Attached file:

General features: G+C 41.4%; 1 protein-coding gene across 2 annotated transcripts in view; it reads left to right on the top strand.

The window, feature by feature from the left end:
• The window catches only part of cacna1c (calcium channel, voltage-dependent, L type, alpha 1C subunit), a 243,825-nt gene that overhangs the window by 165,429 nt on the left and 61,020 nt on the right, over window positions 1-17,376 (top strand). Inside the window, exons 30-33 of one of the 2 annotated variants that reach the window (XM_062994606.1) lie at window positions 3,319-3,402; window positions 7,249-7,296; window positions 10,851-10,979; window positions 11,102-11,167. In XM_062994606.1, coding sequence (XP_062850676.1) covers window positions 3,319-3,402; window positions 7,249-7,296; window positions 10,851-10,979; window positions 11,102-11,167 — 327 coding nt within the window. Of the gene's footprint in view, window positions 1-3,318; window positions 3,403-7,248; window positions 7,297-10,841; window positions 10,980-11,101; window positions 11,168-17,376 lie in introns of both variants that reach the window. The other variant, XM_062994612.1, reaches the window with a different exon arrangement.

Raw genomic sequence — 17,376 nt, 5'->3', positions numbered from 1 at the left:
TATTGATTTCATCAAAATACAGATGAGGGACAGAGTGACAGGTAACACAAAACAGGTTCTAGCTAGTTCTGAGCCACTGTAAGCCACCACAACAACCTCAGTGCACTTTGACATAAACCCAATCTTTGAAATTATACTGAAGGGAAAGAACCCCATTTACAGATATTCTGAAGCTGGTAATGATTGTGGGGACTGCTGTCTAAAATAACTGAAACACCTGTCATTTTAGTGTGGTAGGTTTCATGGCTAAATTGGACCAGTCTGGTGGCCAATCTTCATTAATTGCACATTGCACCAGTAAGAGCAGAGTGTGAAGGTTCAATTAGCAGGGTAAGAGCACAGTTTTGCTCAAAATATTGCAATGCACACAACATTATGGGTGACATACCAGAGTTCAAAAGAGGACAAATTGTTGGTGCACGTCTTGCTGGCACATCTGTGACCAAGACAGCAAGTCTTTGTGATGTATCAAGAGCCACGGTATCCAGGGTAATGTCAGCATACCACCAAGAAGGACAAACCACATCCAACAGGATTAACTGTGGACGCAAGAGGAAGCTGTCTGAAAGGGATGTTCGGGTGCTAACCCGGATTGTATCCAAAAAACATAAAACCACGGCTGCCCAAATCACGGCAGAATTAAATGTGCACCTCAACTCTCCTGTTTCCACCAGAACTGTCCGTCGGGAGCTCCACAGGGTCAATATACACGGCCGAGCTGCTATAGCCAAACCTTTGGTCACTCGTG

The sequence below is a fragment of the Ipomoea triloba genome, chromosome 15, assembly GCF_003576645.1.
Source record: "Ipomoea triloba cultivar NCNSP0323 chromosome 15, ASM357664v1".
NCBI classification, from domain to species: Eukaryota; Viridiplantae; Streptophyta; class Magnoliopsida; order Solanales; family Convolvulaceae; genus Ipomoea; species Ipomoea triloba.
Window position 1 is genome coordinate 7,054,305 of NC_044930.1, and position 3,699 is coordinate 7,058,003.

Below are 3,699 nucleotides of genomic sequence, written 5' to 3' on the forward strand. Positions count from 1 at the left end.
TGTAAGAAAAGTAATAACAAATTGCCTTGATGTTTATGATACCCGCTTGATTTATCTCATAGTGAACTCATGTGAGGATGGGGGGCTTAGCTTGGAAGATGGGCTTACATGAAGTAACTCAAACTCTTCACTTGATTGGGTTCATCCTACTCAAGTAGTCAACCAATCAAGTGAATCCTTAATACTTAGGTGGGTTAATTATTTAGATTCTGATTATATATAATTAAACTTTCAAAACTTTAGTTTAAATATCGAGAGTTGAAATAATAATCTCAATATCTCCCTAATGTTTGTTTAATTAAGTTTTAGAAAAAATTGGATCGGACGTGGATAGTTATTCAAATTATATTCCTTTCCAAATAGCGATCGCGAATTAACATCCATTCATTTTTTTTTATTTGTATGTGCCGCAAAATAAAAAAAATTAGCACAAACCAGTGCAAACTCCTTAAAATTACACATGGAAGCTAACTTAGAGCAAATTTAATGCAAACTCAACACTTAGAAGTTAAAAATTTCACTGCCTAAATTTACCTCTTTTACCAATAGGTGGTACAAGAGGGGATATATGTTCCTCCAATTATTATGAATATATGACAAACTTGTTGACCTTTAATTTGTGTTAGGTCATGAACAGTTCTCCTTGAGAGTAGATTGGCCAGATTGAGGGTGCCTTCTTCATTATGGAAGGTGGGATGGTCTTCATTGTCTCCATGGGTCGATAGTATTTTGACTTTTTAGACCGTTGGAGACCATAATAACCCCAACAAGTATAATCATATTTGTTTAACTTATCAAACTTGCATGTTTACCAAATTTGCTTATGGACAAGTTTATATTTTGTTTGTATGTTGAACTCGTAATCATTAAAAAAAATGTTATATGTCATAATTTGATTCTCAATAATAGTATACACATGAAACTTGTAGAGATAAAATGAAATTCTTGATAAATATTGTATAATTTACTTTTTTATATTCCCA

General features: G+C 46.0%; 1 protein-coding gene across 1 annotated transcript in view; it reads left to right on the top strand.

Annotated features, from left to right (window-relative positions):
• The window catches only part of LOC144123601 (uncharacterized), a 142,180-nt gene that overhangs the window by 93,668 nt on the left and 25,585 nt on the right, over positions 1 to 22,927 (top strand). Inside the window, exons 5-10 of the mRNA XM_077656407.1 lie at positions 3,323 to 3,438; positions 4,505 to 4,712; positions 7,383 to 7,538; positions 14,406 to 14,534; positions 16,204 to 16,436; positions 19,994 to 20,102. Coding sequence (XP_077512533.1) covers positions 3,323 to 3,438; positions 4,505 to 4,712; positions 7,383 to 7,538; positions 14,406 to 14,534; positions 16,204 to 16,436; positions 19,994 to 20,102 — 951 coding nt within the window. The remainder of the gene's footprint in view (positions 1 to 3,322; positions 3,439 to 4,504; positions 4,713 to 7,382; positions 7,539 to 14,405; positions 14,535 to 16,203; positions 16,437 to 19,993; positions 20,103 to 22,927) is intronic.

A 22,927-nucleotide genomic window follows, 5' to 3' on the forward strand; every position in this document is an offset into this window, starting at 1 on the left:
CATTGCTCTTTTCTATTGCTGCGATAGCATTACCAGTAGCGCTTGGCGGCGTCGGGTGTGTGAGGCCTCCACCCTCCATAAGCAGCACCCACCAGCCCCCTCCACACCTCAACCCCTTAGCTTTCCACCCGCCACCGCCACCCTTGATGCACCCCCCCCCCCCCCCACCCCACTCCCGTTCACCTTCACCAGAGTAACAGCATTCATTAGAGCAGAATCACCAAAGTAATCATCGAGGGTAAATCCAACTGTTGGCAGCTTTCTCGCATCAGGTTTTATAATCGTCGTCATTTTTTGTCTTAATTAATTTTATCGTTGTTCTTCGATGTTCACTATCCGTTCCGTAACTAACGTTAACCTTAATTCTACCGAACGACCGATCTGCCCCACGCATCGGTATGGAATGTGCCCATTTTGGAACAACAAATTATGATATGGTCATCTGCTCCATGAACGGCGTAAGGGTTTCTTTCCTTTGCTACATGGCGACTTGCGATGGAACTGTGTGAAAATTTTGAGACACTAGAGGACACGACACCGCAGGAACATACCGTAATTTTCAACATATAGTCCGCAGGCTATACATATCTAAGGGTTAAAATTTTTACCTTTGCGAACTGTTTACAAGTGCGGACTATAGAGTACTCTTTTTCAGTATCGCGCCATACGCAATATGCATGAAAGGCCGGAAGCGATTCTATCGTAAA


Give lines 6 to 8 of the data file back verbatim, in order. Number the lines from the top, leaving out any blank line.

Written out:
The sequence below is a fragment of the Ipomoea triloba genome, chromosome 15, assembly GCF_003576645.1.
Source record: "Ipomoea triloba cultivar NCNSP0323 chromosome 15, ASM357664v1".
NCBI classification, from domain to species: Eukaryota; Viridiplantae; Streptophyta; class Magnoliopsida; order Solanales; family Convolvulaceae; genus Ipomoea; species Ipomoea triloba.